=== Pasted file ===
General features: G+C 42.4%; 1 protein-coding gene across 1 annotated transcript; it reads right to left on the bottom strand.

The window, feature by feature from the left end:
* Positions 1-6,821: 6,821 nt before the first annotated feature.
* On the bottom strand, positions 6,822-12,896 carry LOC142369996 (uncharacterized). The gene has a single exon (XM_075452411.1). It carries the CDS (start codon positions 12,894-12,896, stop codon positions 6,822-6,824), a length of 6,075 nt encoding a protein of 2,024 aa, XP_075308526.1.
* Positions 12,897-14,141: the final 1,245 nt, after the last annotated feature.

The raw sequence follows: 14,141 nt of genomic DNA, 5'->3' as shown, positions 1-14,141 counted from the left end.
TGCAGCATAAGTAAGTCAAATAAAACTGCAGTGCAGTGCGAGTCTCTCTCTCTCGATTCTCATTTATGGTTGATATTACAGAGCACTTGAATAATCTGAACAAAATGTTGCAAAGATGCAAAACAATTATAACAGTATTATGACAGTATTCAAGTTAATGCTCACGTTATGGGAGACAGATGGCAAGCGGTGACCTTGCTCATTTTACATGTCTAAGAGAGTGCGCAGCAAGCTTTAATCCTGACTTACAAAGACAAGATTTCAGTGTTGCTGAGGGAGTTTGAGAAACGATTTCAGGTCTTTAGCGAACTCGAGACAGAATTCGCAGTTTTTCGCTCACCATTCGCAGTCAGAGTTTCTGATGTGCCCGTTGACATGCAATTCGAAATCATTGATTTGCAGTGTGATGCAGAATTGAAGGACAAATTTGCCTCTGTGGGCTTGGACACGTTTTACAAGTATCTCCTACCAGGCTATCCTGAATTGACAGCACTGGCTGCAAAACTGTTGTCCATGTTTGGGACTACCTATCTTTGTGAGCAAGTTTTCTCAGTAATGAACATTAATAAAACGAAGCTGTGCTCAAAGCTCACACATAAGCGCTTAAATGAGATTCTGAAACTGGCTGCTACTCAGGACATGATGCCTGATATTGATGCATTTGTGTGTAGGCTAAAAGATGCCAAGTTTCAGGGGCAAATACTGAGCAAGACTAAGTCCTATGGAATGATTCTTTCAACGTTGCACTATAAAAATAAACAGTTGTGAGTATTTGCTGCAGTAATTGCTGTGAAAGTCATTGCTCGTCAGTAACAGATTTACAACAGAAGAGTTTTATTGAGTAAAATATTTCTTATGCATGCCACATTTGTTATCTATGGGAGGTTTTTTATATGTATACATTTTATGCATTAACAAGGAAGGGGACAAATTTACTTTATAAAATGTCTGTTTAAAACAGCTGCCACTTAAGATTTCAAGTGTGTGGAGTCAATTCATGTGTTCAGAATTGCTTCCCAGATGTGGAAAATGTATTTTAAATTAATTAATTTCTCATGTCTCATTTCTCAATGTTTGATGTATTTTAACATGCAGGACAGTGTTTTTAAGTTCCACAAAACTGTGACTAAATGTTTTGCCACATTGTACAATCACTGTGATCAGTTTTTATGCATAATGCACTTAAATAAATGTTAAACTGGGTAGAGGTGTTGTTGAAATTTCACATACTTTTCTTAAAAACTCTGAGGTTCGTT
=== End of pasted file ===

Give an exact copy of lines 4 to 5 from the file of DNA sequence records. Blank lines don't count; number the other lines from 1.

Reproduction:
* On the bottom strand, positions 6,822-12,896 carry LOC142369996 (uncharacterized). The gene has a single exon (XM_075452411.1). It carries the CDS (start codon positions 12,894-12,896, stop codon positions 6,822-6,824), a length of 6,075 nt encoding a protein of 2,024 aa, XP_075308526.1.
* Positions 12,897-14,141: the final 1,245 nt, after the last annotated feature.